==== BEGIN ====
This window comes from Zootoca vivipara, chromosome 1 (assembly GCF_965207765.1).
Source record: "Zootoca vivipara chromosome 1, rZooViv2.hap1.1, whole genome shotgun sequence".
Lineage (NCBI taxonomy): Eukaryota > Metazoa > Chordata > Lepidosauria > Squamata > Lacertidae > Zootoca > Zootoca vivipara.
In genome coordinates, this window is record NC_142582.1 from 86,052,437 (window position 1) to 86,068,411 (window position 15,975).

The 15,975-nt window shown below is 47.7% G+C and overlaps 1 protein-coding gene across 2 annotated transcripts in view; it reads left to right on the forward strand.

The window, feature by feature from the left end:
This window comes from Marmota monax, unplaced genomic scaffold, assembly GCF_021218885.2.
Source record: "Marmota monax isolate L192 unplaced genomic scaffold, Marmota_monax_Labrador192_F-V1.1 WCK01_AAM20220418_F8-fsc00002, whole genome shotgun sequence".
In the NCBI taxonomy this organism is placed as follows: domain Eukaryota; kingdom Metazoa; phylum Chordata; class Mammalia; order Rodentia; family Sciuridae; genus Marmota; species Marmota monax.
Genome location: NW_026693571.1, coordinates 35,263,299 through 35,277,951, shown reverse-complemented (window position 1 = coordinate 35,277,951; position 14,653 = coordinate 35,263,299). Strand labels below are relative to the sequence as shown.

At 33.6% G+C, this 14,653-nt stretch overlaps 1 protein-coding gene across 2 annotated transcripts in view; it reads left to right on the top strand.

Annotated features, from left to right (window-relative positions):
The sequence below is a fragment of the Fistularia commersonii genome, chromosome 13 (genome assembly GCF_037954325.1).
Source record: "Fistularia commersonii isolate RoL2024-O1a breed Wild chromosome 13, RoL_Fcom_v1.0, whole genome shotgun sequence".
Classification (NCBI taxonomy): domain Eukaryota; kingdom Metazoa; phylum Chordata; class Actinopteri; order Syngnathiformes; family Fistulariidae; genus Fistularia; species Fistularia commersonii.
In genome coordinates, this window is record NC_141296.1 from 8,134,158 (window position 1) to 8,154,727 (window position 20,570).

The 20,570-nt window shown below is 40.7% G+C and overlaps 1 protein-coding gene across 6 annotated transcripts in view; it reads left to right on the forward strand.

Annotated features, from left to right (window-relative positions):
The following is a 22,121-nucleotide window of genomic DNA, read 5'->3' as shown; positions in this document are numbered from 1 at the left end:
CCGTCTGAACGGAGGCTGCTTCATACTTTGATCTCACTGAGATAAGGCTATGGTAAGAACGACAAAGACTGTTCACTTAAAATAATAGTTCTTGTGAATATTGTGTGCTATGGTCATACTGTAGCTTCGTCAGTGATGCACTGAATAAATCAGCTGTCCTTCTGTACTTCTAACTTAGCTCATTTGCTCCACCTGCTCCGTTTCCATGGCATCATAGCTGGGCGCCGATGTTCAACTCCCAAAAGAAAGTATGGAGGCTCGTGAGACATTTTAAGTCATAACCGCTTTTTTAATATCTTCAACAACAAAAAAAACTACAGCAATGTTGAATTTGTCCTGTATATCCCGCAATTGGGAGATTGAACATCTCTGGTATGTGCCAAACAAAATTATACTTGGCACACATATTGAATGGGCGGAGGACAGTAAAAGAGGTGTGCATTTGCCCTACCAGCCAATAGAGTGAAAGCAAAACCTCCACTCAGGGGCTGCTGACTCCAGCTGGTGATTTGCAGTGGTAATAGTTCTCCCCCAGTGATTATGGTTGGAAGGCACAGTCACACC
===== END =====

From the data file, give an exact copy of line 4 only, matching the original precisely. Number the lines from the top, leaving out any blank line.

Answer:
In genome coordinates, this window is record NC_142582.1 from 86,052,437 (window position 1) to 86,068,411 (window position 15,975).